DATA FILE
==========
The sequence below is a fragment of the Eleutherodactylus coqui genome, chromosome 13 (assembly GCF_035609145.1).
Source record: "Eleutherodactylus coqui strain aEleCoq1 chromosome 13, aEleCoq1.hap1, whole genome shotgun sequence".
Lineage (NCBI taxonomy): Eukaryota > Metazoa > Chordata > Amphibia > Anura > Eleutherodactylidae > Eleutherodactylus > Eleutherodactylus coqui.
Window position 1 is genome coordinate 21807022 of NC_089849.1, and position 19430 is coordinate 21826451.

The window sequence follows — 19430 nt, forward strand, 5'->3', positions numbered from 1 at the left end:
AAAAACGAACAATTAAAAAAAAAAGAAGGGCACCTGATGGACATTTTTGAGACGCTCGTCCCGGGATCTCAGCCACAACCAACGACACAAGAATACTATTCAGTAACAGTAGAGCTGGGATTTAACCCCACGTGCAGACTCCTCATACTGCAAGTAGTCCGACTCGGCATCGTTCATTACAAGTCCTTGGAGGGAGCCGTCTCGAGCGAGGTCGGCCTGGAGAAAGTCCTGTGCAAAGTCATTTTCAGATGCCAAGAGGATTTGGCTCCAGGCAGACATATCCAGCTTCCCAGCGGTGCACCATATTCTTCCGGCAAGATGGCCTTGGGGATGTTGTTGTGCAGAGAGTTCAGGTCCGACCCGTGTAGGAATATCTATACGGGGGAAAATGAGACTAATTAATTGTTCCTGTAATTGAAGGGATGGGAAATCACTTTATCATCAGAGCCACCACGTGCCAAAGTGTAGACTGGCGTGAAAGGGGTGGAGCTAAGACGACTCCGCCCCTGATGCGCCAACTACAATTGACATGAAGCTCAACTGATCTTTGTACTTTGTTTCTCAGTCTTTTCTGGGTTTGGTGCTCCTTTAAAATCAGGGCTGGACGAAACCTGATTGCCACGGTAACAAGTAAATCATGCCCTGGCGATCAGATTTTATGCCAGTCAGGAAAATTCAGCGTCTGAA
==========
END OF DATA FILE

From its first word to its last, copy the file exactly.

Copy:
The sequence below is a fragment of the Eleutherodactylus coqui genome, chromosome 13 (assembly GCF_035609145.1).
Source record: "Eleutherodactylus coqui strain aEleCoq1 chromosome 13, aEleCoq1.hap1, whole genome shotgun sequence".
Lineage (NCBI taxonomy): Eukaryota > Metazoa > Chordata > Amphibia > Anura > Eleutherodactylidae > Eleutherodactylus > Eleutherodactylus coqui.
Window position 1 is genome coordinate 21807022 of NC_089849.1, and position 19430 is coordinate 21826451.

The window sequence follows — 19430 nt, forward strand, 5'->3', positions numbered from 1 at the left end:
AAAAACGAACAATTAAAAAAAAAAGAAGGGCACCTGATGGACATTTTTGAGACGCTCGTCCCGGGATCTCAGCCACAACCAACGACACAAGAATACTATTCAGTAACAGTAGAGCTGGGATTTAACCCCACGTGCAGACTCCTCATACTGCAAGTAGTCCGACTCGGCATCGTTCATTACAAGTCCTTGGAGGGAGCCGTCTCGAGCGAGGTCGGCCTGGAGAAAGTCCTGTGCAAAGTCATTTTCAGATGCCAAGAGGATTTGGCTCCAGGCAGACATATCCAGCTTCCCAGCGGTGCACCATATTCTTCCGGCAAGATGGCCTTGGGGATGTTGTTGTGCAGAGAGTTCAGGTCCGACCCGTGTAGGAATATCTATACGGGGGAAAATGAGACTAATTAATTGTTCCTGTAATTGAAGGGATGGGAAATCACTTTATCATCAGAGCCACCACGTGCCAAAGTGTAGACTGGCGTGAAAGGGGTGGAGCTAAGACGACTCCGCCCCTGATGCGCCAACTACAATTGACATGAAGCTCAACTGATCTTTGTACTTTGTTTCTCAGTCTTTTCTGGGTTTGGTGCTCCTTTAAAATCAGGGCTGGACGAAACCTGATTGCCACGGTAACAAGTAAATCATGCCCTGGCGATCAGATTTTATGCCAGTCAGGAAAATTCAGCGTCTGAA